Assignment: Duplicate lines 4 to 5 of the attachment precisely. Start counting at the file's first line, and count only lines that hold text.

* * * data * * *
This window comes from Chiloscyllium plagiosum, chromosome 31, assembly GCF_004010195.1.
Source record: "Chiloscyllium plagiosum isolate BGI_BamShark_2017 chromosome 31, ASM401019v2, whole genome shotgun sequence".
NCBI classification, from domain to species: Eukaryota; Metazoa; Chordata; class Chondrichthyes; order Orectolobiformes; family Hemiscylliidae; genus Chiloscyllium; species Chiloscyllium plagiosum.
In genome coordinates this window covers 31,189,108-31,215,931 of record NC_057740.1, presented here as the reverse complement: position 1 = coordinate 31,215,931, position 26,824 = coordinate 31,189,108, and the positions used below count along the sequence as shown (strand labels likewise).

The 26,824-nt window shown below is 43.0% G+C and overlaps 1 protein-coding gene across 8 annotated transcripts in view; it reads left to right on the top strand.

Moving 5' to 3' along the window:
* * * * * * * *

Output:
In genome coordinates this window covers 31,189,108-31,215,931 of record NC_057740.1, presented here as the reverse complement: position 1 = coordinate 31,215,931, position 26,824 = coordinate 31,189,108, and the positions used below count along the sequence as shown (strand labels likewise).

The 26,824-nt window shown below is 43.0% G+C and overlaps 1 protein-coding gene across 8 annotated transcripts in view; it reads left to right on the top strand.